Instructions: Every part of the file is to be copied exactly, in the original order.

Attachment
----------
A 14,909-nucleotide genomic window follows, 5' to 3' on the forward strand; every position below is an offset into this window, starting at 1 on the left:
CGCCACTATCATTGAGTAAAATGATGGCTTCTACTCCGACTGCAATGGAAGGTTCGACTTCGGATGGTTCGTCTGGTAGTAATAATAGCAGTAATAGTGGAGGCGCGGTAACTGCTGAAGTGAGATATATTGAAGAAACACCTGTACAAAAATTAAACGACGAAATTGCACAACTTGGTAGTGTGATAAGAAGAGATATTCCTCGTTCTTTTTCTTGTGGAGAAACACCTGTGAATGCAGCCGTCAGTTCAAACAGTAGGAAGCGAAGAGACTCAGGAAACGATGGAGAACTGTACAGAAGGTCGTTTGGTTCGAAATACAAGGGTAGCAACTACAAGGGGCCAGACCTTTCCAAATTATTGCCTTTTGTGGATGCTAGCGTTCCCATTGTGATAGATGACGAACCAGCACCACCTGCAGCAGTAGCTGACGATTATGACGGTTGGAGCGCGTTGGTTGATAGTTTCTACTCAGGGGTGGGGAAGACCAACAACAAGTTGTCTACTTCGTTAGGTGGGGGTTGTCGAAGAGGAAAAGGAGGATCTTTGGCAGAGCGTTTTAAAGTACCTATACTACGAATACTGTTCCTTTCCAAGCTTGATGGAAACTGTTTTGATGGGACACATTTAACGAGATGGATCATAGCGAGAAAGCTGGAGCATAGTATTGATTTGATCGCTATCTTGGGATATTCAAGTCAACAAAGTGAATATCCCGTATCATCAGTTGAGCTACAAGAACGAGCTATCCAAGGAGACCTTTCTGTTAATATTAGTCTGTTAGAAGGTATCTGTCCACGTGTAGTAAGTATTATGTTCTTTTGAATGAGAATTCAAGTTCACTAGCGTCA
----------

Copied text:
A 14,909-nucleotide genomic window follows, 5' to 3' on the forward strand; every position below is an offset into this window, starting at 1 on the left:
CGCCACTATCATTGAGTAAAATGATGGCTTCTACTCCGACTGCAATGGAAGGTTCGACTTCGGATGGTTCGTCTGGTAGTAATAATAGCAGTAATAGTGGAGGCGCGGTAACTGCTGAAGTGAGATATATTGAAGAAACACCTGTACAAAAATTAAACGACGAAATTGCACAACTTGGTAGTGTGATAAGAAGAGATATTCCTCGTTCTTTTTCTTGTGGAGAAACACCTGTGAATGCAGCCGTCAGTTCAAACAGTAGGAAGCGAAGAGACTCAGGAAACGATGGAGAACTGTACAGAAGGTCGTTTGGTTCGAAATACAAGGGTAGCAACTACAAGGGGCCAGACCTTTCCAAATTATTGCCTTTTGTGGATGCTAGCGTTCCCATTGTGATAGATGACGAACCAGCACCACCTGCAGCAGTAGCTGACGATTATGACGGTTGGAGCGCGTTGGTTGATAGTTTCTACTCAGGGGTGGGGAAGACCAACAACAAGTTGTCTACTTCGTTAGGTGGGGGTTGTCGAAGAGGAAAAGGAGGATCTTTGGCAGAGCGTTTTAAAGTACCTATACTACGAATACTGTTCCTTTCCAAGCTTGATGGAAACTGTTTTGATGGGACACATTTAACGAGATGGATCATAGCGAGAAAGCTGGAGCATAGTATTGATTTGATCGCTATCTTGGGATATTCAAGTCAACAAAGTGAATATCCCGTATCATCAGTTGAGCTACAAGAACGAGCTATCCAAGGAGACCTTTCTGTTAATATTAGTCTGTTAGAAGGTATCTGTCCACGTGTAGTAAGTATTATGTTCTTTTGAATGAGAATTCAAGTTCACTAGCGTCA